Community College of Philadelphia President Appointed to Gateway to College National Network Board of Directors

PHILADELPHIA, May. 13, 2010 — Community College of Philadelphia President Stephen M. Curtis has joined the board of directors of the Gateway to College National Network, a nonprofit organization tackling the dropout crisis by influencing changes to the developmental education of high school dropouts and academically underprepared college students.

The National Network has two programs: Gateway to College and Project DEgree. Community College of Philadelphia is one of 27 colleges in 16 states offering a Gateway to College program, which helps high school dropouts (ages 16-21) and students on the verge of dropping out to earn a high school diploma while also earning college credits. Project DEgree helps underprepared college students (ages 18-26) accelerate their progress through developmental education and on to transfer-level college courses.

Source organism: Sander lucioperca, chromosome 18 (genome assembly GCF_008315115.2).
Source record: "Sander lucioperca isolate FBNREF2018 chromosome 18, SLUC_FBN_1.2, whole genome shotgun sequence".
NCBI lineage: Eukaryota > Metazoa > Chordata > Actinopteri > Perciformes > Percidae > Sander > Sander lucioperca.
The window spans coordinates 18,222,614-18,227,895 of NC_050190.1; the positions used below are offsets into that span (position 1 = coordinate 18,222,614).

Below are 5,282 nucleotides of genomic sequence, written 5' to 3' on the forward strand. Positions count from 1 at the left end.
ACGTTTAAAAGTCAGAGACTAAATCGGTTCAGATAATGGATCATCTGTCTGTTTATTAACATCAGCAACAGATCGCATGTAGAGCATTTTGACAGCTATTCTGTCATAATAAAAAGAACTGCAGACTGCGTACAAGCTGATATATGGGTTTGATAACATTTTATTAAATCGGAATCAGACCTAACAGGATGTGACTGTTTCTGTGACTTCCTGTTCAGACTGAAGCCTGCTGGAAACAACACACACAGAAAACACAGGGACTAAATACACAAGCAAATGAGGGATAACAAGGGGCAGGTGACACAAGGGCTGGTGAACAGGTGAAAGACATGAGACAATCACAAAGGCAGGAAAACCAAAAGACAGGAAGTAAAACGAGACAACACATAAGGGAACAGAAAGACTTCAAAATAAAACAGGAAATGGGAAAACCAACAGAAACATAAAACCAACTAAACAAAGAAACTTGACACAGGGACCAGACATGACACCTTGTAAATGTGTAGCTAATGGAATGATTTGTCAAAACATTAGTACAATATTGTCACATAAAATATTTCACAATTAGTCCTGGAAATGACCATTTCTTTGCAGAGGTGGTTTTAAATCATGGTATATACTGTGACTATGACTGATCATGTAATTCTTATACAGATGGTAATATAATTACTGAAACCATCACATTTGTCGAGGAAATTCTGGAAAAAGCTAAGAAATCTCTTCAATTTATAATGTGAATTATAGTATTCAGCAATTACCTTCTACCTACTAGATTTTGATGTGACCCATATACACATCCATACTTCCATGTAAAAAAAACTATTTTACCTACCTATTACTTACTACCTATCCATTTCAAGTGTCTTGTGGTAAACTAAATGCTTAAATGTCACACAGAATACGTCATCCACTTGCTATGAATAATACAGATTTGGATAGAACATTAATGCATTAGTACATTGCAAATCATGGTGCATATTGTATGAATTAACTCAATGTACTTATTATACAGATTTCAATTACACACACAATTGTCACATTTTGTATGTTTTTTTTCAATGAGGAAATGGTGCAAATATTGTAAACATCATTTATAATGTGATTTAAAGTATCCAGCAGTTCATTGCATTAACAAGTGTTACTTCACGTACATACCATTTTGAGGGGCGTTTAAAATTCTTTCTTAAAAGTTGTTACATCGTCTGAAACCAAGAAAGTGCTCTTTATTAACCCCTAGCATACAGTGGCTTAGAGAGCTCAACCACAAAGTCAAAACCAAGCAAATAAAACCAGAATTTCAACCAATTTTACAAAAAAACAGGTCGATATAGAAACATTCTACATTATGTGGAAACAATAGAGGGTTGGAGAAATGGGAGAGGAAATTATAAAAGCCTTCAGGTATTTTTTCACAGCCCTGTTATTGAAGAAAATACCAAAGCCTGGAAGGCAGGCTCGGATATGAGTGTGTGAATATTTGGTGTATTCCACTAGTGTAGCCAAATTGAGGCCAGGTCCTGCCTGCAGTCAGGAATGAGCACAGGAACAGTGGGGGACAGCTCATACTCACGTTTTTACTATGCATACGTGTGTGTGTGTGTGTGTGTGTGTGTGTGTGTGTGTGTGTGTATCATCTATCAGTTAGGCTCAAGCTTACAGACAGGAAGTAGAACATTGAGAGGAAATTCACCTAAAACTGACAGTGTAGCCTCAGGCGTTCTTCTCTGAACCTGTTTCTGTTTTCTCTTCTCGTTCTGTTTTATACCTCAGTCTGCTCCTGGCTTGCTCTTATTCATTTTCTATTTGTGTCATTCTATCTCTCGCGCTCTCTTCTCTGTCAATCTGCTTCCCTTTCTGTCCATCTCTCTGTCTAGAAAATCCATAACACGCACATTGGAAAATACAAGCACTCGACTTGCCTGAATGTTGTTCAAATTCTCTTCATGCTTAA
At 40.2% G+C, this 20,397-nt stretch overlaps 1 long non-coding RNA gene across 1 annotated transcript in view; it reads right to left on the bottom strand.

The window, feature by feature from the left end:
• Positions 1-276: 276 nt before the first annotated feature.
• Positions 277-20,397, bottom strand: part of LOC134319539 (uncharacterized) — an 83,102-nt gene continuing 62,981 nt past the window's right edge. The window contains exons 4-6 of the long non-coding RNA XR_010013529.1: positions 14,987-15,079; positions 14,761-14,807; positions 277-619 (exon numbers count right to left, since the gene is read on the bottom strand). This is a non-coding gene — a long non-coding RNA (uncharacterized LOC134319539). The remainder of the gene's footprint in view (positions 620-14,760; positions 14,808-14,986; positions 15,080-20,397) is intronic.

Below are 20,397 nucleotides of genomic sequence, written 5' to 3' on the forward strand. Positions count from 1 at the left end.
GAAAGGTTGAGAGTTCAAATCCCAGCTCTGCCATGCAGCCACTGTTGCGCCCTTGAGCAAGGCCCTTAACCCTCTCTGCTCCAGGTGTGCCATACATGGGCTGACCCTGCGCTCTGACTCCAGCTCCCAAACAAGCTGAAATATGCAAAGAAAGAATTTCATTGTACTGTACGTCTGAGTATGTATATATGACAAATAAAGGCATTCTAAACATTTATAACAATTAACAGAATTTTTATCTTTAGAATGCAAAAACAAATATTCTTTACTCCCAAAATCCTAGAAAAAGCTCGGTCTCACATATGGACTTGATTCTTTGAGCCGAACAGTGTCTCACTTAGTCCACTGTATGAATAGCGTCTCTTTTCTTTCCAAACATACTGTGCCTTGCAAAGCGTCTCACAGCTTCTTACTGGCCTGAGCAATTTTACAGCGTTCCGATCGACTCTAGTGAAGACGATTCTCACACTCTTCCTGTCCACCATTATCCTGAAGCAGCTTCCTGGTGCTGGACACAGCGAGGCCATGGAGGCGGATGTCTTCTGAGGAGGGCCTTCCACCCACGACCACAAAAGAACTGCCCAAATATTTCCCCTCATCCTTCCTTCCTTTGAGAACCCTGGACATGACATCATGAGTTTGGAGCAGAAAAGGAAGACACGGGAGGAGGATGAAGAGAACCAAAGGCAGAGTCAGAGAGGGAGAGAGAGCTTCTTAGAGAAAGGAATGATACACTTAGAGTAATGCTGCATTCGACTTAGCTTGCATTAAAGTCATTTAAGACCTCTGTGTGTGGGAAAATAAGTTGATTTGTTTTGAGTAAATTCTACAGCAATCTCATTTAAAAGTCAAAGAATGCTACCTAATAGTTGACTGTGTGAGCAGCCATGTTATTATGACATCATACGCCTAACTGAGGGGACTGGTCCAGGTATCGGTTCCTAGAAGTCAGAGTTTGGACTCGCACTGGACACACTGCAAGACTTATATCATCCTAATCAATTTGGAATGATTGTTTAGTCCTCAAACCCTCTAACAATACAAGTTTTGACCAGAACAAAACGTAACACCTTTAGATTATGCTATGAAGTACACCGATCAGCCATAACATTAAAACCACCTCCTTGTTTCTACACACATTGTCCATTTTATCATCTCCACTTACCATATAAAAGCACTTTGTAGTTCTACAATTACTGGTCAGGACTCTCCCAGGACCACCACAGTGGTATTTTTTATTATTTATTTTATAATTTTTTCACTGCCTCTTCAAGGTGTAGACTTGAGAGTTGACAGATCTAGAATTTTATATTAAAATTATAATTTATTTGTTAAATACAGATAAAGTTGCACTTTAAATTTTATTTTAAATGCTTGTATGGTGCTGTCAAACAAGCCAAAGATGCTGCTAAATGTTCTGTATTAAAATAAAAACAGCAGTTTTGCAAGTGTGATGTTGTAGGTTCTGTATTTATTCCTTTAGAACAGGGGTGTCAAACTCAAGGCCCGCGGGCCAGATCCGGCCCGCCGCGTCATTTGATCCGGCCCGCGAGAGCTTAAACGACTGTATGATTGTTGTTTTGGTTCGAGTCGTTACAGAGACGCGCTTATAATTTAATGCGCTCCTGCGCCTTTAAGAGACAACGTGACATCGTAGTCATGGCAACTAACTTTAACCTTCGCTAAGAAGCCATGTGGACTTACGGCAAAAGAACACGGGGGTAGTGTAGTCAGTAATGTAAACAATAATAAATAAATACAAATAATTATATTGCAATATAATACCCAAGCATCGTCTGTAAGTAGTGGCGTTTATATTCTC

President Curtis was nominated for a two-year term by the National Network’s leadership team, which is comprised of program directors from six Gateway programs across the country. He was approved by the board of directors in January. "When an estimated 1.3 million people drop out of high school each year, it is crucial to our national economy to provide a way for them to re-engage with the education system and succeed academically," President Curtis said.

Gateway to College National Network funders include: the Bill & Melinda Gates Foundation; Carnegie Corporation of New York; the Foundation to Promote Open Society, a sister organization of the Open Society Institute; The Kresge Foundation; and the Walmart Foundation. Portland Community College created the Gateway to College program in 2000. Nationally, students who have graduated from the Gateway to College program have earned both their high school diploma and an average of 41 semester college credits, putting them well on their way to earning an associate’s degree.